Contemplation Hel I’ve written about it before, and probably will again before January rolls around, but regardless of the issues we face at any point in our lives, the usual response is to camp out in “contemplation hell.” Lose weight? Quit smoking? Get married or divorced? Quit or modify drinking habits? Go back to school? Change jobs, professions, careers? Feel free to add your own collection at this point.
If You’re Still Counting I saw someone on Facebook this afternoon enumerating exactly how many years, months, weeks and days they’d spend in AA followed by another count of how many it had been since they left AA. My comment was, “If you’re still counting, you haven’t left yet.” Think about it. Consider something you no longer do that used to occupy a lot of your time and interest but has faded from your life. Do you know down to the minute how long it’s been since you last engaged in it? Of course you don’t. Really, if it isn’t important anymore, why commemorate having once done it.
The Times They Are A-Changin” For some time Mary Ellen and I have been discussing shifting from semi-retirement to actual retirement. Doing so is a bit complicated and requires considerable lead in as we are a corporation, not just two solo practitioners who work together. That said, we have decided to officially close the corporation this coming December 31st. Why announce our decision 6 months early? Some of you have waited months, or years, to decide whether or not you wanted or needed to work with us. Respecting your decision making, we wanted anyone who wanted it, time to reserve a spot before the literal doors close.
Happy Independence Day! “Independence Day” is always a mixed holiday for me. Maybe because I have a tendency to see things from too many points of view. “Independence?” Whose? Certainly not Black slaves, women, Native Americans, or later on, Spanish Californians, Hawaiians, or Alaska Natives. “Independence?” From what? Hmmm, wealthy white privileged Americans from wealthy privileged Brits? All paid for by the same poor boys and families who suffer and die for their “better’s” lifestyle.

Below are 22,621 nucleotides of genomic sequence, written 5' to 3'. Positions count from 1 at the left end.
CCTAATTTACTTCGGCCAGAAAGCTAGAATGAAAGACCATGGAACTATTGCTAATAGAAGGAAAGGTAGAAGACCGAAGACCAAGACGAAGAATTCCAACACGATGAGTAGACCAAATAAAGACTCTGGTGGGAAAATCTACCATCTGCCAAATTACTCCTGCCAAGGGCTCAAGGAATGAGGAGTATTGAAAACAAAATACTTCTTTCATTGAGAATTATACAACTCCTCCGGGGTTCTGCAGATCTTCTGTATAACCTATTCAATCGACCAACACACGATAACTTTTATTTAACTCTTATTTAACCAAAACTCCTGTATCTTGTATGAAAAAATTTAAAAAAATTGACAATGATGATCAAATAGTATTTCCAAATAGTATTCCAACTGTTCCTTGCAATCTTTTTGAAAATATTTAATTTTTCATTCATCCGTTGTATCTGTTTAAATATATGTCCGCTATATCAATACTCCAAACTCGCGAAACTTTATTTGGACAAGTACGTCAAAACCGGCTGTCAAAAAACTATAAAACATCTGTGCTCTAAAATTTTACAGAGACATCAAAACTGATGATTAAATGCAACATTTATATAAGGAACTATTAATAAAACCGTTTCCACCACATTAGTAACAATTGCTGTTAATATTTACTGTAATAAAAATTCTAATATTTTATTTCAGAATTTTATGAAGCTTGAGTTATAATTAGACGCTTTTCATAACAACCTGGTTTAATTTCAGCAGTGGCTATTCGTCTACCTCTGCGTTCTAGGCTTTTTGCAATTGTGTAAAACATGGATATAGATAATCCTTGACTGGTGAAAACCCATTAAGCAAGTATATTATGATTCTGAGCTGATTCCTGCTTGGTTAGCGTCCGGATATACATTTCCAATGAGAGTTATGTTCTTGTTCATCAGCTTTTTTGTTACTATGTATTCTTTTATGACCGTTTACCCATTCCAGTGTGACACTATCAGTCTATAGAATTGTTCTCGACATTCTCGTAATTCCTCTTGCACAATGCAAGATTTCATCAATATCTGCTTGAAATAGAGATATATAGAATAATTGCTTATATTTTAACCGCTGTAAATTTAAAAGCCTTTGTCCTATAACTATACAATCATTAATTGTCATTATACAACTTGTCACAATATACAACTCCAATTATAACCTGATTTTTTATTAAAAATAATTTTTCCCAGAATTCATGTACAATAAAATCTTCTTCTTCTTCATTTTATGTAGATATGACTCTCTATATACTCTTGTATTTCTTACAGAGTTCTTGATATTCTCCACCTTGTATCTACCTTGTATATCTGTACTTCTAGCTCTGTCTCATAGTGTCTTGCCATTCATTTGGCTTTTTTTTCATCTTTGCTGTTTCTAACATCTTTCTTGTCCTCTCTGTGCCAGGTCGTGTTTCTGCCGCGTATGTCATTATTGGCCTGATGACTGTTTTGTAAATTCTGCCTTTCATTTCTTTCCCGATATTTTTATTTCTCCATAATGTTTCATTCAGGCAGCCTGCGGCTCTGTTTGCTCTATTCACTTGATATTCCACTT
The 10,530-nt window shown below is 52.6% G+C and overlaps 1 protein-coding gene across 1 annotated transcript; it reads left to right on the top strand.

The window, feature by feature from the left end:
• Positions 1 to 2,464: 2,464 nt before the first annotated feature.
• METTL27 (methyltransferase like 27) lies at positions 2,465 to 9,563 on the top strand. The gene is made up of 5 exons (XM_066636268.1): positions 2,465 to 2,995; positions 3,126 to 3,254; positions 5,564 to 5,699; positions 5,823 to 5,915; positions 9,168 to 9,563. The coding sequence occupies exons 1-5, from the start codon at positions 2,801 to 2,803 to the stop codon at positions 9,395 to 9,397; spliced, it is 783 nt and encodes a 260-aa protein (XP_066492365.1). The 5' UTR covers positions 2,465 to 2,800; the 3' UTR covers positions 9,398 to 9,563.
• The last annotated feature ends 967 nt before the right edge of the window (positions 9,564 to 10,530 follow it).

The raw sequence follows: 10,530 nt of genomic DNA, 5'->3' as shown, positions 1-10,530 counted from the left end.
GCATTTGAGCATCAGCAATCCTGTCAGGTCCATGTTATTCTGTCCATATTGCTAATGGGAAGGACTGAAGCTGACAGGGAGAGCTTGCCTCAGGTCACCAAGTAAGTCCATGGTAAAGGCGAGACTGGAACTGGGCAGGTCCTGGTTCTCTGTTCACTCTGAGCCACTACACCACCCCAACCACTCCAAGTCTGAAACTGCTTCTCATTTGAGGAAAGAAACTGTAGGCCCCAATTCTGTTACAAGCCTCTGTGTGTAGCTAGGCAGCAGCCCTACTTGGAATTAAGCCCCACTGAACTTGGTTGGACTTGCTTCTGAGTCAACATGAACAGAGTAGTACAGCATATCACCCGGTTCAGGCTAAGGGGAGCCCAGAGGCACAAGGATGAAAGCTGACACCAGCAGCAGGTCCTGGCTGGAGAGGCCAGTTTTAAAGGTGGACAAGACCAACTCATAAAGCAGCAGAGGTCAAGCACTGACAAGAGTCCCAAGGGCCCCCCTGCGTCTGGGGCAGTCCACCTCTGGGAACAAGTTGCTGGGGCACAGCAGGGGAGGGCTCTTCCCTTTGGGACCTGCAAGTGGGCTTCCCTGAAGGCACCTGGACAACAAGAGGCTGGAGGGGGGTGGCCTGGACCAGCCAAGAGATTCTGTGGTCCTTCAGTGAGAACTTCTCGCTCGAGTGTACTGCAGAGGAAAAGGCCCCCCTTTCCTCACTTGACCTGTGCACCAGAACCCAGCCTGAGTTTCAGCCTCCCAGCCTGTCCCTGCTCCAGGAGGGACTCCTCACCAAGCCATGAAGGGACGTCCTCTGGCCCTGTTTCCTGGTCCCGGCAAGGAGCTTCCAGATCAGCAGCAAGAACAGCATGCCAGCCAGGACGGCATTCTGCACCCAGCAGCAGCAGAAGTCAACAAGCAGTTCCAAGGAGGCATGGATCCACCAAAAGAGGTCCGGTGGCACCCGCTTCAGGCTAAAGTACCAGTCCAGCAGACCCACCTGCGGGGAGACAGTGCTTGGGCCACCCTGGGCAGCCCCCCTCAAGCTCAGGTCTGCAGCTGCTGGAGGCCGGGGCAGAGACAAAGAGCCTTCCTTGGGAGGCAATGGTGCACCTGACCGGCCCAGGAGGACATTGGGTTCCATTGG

Why, Why, Why??? Perhaps the most common refrain we hear from clients (as well as from ourselves occasionally) is “WHY?” It’s perfectly normal to ask this question – and, usually, equally useless. We tell ourselves if only I knew why, then things would be different. Unhappily, even if you could answer the question, it usually fixes nothing. Asking why tends to keep your focus on the past, distracting you from the present, when change occurs, and future which can be altered.
Stuck In the Past When we medicate with alcohol, we experience a number of results, not all of which seem obvious at the time. Most of us, though not all, experience a pleasant “buzz”, feel more relaxed, and some social awkwardness may disappear. Nothing wrong with those “benefits” up to a point.
Back From a Brief Vacation After 15 months of Covid lockdown, preceded by 8 months of knee surgery immobility, I was able to travel for the first time in what seems like forever. I am sure you know the feeling. In some ways it feels like it did that first decade in Alaska when the ice went out on the rivers, daylight was endless, and life shifted from being hunkered down against the cold to life returning in an avalanche of flowering, leafing and nesting.
For the Vast Majority of People, Joining AA is a Detour into a Swamp that is More Difficult to Escape than Alcohol. In working with clients who are attempting to find their way out of AA and other 12 Step based programs, we have noted that their time in AA has made ceasing self-medication more difficult than ever. Why?
Recovered, Not “In Recovery” Many people are unwilling to give up an alcohol-focused life, whether they continue to drink or not. These are the people who refer to themselves as being “in recovery.” It’s one of the biggest upsides to AA – you continue to use alcohol (yes, or drugs) in the form of “meetings” as an escape from responsibility and as a passive (or actively) aggressive punishment against those around you. Except now it’s even better than active drinking because no one gets to complain since you “are working your program” not to mention that you are powerless over your “disease” should you periodically return to active drinking. Talk about a win, win, win for yourself and a stick to beat everyone else with.
With The Pandemic Seemingly Easing… Looking at the “usual suspects” when it comes to self-medication, it’s easy to see why alcohol consumption has grown – at least at home - over the past 16 months: Loneliness – not a lot of time with anyone outside of one’s household, and the concurrent recognition that one can be lonely at home too Boredom – how many jigsaw puzzles and loaves of sourdough bread can you stomach?